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Can't Make Your House Payments? 3 Potential Options

The housing market has picked up dramatically, but there are still many distressed homeowners out there.

For those who are having trouble making their mortgage payments, there are multiple options to consider.

Here are three of the most common:

  1. Loan modification. This is the first step for struggling homeowners. Often, when a distressed homeowner calls the bank's home retention department, the first suggestion the bank makes is a loan modification. It's not always the wisest option. Usually, banks will offer to lower the interest rate or the term of the mortgage. But lowering the principal isn't as common. It's a good start, but if your home is way underwater, then perhaps you need to be more aggressive on getting rid of that debt.

  2. Short sale. This is a more aggressive approach than a loan modification. It will also come with more risk and a higher cost. But if done successfully, you can be free and clear of your mortgage. Basically, you sell your house at its current market rate and ask the bank to forgive the rest of the loan. Your credit rating will take a hit, though. And sometimes, the bank will ask for a few thousand to cushion the blow.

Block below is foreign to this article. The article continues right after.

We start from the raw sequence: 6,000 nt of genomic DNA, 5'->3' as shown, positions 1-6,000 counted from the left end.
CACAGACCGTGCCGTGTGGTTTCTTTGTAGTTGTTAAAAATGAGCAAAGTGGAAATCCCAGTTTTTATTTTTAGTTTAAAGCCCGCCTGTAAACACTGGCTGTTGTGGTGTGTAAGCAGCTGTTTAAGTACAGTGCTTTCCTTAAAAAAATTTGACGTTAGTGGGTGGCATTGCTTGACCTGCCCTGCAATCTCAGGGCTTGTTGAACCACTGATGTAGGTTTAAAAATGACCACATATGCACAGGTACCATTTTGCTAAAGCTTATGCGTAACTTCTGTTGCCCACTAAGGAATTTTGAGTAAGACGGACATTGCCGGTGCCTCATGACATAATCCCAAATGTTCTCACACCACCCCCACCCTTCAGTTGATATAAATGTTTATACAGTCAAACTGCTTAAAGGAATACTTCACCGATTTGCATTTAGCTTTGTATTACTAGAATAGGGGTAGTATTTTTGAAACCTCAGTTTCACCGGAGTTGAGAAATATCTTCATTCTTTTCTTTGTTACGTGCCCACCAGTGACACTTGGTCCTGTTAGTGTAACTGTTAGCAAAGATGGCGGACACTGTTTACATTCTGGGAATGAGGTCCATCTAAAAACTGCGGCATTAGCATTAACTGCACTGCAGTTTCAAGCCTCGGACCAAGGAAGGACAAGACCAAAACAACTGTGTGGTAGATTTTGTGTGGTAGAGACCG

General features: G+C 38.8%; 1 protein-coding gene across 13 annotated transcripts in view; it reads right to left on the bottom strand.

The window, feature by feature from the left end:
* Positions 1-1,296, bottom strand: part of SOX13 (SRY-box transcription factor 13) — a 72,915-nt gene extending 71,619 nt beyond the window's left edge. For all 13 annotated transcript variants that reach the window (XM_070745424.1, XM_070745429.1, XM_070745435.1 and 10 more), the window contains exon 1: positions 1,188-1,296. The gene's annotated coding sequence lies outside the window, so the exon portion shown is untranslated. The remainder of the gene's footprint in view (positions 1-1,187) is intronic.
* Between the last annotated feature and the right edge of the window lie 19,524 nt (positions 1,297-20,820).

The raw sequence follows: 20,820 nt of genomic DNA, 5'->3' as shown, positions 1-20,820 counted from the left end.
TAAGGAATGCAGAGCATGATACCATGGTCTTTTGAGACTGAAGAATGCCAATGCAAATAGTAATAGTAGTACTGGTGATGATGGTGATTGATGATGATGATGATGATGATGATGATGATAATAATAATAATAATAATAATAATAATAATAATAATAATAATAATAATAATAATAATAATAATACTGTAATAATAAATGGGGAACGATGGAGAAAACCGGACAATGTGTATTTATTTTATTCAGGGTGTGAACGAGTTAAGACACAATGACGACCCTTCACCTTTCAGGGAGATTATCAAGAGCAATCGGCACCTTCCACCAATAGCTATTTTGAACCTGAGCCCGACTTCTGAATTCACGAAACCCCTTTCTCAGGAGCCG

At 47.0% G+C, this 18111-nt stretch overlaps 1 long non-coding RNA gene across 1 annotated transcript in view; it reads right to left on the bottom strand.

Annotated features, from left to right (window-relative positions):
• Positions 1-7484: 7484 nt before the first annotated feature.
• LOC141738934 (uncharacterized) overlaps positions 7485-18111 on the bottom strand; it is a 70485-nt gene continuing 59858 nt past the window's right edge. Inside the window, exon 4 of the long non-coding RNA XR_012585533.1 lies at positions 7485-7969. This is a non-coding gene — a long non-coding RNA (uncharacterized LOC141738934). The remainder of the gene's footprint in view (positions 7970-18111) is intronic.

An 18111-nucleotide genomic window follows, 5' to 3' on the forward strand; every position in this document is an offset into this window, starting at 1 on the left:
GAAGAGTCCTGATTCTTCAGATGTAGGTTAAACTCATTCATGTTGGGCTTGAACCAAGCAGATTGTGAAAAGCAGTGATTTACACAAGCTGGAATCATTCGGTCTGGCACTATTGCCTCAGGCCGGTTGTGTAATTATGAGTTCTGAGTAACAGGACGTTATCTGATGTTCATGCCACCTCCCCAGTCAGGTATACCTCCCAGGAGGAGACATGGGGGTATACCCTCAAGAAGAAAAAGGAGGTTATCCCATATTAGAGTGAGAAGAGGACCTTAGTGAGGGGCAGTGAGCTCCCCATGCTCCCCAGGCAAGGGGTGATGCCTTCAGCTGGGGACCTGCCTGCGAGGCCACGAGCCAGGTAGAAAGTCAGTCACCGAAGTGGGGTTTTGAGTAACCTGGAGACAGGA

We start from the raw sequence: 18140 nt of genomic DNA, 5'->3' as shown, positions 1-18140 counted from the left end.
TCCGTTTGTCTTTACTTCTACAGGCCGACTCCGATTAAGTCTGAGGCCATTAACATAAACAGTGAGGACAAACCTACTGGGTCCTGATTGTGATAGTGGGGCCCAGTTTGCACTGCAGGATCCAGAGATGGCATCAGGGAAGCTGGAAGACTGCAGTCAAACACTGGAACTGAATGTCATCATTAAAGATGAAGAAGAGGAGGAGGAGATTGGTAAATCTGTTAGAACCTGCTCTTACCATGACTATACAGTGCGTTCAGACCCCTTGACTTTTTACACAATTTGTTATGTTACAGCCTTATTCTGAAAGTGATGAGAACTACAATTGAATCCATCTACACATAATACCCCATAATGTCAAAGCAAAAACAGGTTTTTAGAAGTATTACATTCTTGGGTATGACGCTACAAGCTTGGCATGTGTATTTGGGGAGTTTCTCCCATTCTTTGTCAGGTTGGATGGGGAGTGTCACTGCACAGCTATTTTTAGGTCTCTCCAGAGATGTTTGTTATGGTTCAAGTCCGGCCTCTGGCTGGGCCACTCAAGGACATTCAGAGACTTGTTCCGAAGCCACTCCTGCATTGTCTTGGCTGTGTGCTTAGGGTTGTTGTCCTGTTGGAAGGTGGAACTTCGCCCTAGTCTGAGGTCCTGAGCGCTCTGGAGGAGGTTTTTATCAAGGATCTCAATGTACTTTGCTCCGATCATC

3. Foreclosure. This is the last resort for a distressed homeowner. It's when the bank takes possession of the home. Usually, it comes after several months of nonpayment. The bank first issues a foreclosure notice and eventually takes possession. A foreclosure can result in a larger hit on your credit score. Sometimes, you can hand the deed over to the bank. This is called a deed in lieu of foreclosure.

Which option is best for you? It really depends on your specific situation, and what you're trying to accomplish. Talk to a lawyer or check out our related resources below for more information.

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